What Sushant Singh Rajput’s Suicide Has Taught Us About Self-Acceptance

Sweta Srivastava Vikram

If you are into Bollywood films, you must have read about the untimely end of actor Sushant Singh Rajput. At age 34, he committed suicide in his Mumbai apartment. I have stayed silent because neither am I a therapist nor did I know Rajput personally. I can’t speak to his inner conflict; I don’t suffer from depression or anxiety. Speculating and gossiping about what I don’t have experience with seems both immature and inhuman. 

Am I sad that Rajput decided to take his life? Absolutely! Honestly, I am devastated about any loss of human life, including Sushant Singh Rajput’s. I have lost quite a few friends, classmates, and colleagues to suicide. Mental health awareness and struggles are personal for me. 

What we hear or read now is what the media chooses to share with us. People have written vile posts about Rajput—suggesting that as a young, scholarly individual, he should have sought help instead of acting weak and comitting suicide. Then there are others who are suggesting boycotting film stars and directors who perpetuate nepotism, made Rajput feel small, and stole opportunities from under his nose. 

We don’t know if Rajput reached out for help; if he had a safe space to talk about his challenges; or, if he tried everything else before resorting to ending his suffering. Imagine the desperation where you see no hope or light and choose suicide as a path instead of anything else. 

What I have been wondering about is Sushant Singh Rajput’s relationship with self-acceptance. As a writer with a corporate and entrepreneurial background, I can attest to the challenges of being an outsider, not belonging to any camps, carving my own path, staying true to my lifestyle, and forging forward despite the setbacks. What helped me stay the course of sanity was self-acceptance. Knowing and understanding that my choices (like anyone else’s) will have repercussions and accepting them with open arms. When you stop giving power to others over you, life becomes a lot less complicated.

As a mindset and Ayurveda coach, my guiding principle is around self-acceptance. It helps anchor us in this unstable world and develop a strong voice. That’s what I practice; that is what I preach to my clients as well. I remind them that unless we learn to embrace ourselves completely (for all the positives and negatives)—we cannot accept others in all honesty. Mindfulness and meditation help with self-acceptance.

Research shows us that exploration of self-acceptance is critical to understanding the development and maintenance of mental health. I am not suggesting that clinical depression has a cure in self-acceptance. But I do believe that self-acceptance (or lack thereof) has overwhelming effects on our physical, psychological, and emotional health. 

There are different aspects to self-acceptance. Rajput was considered good-looking, fit, and intelligent…did he feel positively about his physical body? Self-acceptance also means not relying on outside validation and protecting oneself from negative judgement of others. Did it matter to him what other actors, directors, producers, critics, and fans thought of him/his performance? Self-acceptance also reiterates believing in one’s own capabilities. What did he think of his talents? Did not winning many awards crumple his confidence? As an outsider from a small town in India, was his self-esteem attached to not being a part of any directorial-camps?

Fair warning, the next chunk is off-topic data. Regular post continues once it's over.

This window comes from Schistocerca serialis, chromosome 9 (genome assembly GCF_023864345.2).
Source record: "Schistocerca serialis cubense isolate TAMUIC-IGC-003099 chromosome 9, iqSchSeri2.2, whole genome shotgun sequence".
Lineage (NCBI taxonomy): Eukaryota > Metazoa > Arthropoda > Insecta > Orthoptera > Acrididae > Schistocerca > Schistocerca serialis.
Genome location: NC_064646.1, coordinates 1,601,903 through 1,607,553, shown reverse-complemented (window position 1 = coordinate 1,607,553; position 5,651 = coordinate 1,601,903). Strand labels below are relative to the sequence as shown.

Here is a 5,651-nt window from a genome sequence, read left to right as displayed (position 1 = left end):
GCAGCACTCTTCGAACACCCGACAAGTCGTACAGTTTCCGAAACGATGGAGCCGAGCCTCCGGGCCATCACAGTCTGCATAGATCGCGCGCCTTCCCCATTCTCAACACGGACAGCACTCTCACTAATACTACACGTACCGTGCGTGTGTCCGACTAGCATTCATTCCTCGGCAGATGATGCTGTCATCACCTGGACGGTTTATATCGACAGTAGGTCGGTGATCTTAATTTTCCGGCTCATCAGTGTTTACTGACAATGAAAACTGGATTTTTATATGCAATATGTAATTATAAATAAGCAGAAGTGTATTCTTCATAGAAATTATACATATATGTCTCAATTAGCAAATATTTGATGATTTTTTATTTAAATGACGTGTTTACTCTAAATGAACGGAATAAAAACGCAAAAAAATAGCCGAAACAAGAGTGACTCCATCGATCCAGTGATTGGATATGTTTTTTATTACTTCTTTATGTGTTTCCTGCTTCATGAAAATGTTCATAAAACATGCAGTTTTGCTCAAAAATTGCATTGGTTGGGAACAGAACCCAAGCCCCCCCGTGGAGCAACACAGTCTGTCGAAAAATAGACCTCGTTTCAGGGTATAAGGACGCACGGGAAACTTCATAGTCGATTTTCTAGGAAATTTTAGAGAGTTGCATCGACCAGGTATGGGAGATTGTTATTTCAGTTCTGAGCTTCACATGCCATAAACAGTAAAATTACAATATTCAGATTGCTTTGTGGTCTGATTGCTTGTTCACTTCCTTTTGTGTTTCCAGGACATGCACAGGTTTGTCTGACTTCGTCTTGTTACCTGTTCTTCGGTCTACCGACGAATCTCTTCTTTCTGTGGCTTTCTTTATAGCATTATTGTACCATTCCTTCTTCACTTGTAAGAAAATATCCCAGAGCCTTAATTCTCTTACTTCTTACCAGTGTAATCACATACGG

Was Rajput able to embrace all facets of himself—not just the positive parts? What about his own self did he not accept? How did that impact his mental health and relationship with self? 

I am bringing up self-acceptance in relation to mental health because, especially as South Asians, we are trained to pay attention to what others think of us. Our self-esteem is tied into external validation and materialism. Our success is measured by accumulation of awards, accolades, and fat paychecks. We are taught to seek stronger affirmations from the outside world than our own selves. I have been reading reports about Rajput feeling like a misfit in Bollywood and not being able to establish his place.

I wonder if we are able to teach the power of self-acceptance to people, would we save more lives? Self-acceptance leads to self-compassion. I can’t help but ponder: If Rajput had accepted the alienation he received from Bollywood, would he still be with us today? 

Sweta Srivastava Vikram is an international speaker, best-selling author of 12 books, and Ayurveda and mindset coach is a wellness columnist for SEEMA and committed to helping people thrive on their own terms. As a trusted source on health and wellness, most recently appearing on NBC and Radio Lifeforce, Sweta has dedicated her career to writing about and teaching a more holistic approach to creativity, productivity, health, and nutrition. Her work has appeared in The New York Times and other publications across nine countries. Sweta is a trained yogi and certified Ayurveda health coach and holds a Master’s in Strategic Communications from Columbia University. Voted as “One of the Most Influential Asians of Our Times” and winner of the “Voices of the Year” award (past recipients have been Chelsea Clinton), she lives in NYC with her husband.

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